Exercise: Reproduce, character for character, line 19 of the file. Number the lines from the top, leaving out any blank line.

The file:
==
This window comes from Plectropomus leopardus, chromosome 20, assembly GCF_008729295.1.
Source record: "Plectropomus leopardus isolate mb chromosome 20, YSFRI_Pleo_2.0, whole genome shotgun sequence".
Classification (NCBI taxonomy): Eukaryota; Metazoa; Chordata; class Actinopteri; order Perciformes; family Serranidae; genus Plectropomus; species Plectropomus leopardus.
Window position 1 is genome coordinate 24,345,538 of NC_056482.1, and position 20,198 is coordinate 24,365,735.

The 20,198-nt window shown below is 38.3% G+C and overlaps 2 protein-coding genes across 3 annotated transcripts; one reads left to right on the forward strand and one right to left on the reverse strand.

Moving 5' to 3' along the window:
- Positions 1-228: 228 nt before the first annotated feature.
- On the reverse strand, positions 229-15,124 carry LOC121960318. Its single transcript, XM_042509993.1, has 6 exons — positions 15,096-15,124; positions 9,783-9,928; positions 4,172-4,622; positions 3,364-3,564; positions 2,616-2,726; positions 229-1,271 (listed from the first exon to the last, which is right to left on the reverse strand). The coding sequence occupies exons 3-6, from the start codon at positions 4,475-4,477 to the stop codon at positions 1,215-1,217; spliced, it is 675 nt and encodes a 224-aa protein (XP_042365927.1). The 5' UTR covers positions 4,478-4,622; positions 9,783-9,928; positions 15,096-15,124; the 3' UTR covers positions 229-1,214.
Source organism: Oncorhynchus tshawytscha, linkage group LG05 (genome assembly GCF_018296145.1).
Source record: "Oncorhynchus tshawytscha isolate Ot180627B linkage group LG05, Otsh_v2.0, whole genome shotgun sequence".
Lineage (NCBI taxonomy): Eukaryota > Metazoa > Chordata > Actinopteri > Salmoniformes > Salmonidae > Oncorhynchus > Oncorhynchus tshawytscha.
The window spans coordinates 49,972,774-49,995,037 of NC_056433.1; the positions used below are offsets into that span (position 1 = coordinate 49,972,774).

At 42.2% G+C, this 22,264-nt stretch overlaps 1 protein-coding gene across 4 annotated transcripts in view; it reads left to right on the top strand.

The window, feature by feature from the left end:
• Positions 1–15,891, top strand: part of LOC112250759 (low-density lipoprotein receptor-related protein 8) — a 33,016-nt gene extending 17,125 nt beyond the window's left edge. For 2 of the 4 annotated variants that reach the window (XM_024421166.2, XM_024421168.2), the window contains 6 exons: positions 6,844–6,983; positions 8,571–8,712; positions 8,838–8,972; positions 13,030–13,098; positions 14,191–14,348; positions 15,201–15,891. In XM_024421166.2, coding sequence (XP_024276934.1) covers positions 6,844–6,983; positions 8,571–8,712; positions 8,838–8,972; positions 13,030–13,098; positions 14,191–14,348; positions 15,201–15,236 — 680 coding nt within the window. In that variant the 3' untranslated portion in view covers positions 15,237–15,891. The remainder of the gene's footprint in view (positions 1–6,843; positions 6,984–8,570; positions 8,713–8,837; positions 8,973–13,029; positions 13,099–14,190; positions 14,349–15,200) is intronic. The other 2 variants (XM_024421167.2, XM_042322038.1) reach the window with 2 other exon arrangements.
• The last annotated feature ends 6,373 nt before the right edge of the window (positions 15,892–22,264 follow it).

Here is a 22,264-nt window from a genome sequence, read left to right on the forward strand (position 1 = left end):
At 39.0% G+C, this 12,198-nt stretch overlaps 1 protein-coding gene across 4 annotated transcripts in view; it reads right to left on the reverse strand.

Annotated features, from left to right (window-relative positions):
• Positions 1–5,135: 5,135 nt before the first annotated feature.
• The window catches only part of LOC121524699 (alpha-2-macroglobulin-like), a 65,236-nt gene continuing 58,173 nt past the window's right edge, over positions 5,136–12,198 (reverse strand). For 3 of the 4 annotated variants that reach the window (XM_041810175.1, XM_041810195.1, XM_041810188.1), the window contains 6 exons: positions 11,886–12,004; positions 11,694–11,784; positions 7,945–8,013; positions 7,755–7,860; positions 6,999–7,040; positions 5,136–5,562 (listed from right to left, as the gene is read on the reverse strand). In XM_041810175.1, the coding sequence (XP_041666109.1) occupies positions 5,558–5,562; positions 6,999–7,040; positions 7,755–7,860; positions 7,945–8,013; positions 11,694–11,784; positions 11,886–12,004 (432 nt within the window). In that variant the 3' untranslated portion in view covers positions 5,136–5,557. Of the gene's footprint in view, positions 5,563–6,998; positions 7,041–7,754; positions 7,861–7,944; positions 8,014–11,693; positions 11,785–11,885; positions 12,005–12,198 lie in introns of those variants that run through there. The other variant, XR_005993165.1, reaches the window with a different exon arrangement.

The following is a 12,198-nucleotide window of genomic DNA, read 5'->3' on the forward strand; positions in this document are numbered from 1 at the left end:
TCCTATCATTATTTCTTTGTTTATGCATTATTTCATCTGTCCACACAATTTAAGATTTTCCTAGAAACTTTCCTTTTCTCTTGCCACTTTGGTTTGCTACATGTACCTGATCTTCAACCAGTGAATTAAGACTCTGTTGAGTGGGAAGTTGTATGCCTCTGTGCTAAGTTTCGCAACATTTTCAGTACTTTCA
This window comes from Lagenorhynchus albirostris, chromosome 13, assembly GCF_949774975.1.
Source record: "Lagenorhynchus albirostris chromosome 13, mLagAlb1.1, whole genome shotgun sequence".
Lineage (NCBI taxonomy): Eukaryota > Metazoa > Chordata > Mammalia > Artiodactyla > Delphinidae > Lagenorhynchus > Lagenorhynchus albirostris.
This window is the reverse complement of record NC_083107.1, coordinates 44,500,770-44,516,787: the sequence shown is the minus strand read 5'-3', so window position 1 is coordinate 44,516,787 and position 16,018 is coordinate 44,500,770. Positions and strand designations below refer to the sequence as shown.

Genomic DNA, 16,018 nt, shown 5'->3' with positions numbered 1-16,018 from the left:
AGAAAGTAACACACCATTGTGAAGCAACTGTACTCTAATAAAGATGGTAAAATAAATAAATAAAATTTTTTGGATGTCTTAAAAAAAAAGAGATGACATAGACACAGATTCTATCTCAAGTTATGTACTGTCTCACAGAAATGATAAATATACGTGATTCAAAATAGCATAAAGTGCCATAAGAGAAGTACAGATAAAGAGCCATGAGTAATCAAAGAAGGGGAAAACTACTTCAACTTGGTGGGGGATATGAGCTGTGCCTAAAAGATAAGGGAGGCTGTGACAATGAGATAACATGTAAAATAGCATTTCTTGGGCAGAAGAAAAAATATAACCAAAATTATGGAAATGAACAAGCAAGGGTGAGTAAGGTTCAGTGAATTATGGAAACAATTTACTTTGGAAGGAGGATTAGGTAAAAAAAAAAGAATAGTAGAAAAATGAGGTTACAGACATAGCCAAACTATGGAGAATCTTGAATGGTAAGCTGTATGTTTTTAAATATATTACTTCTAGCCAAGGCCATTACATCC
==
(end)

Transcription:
Annotated features, from left to right (window-relative positions):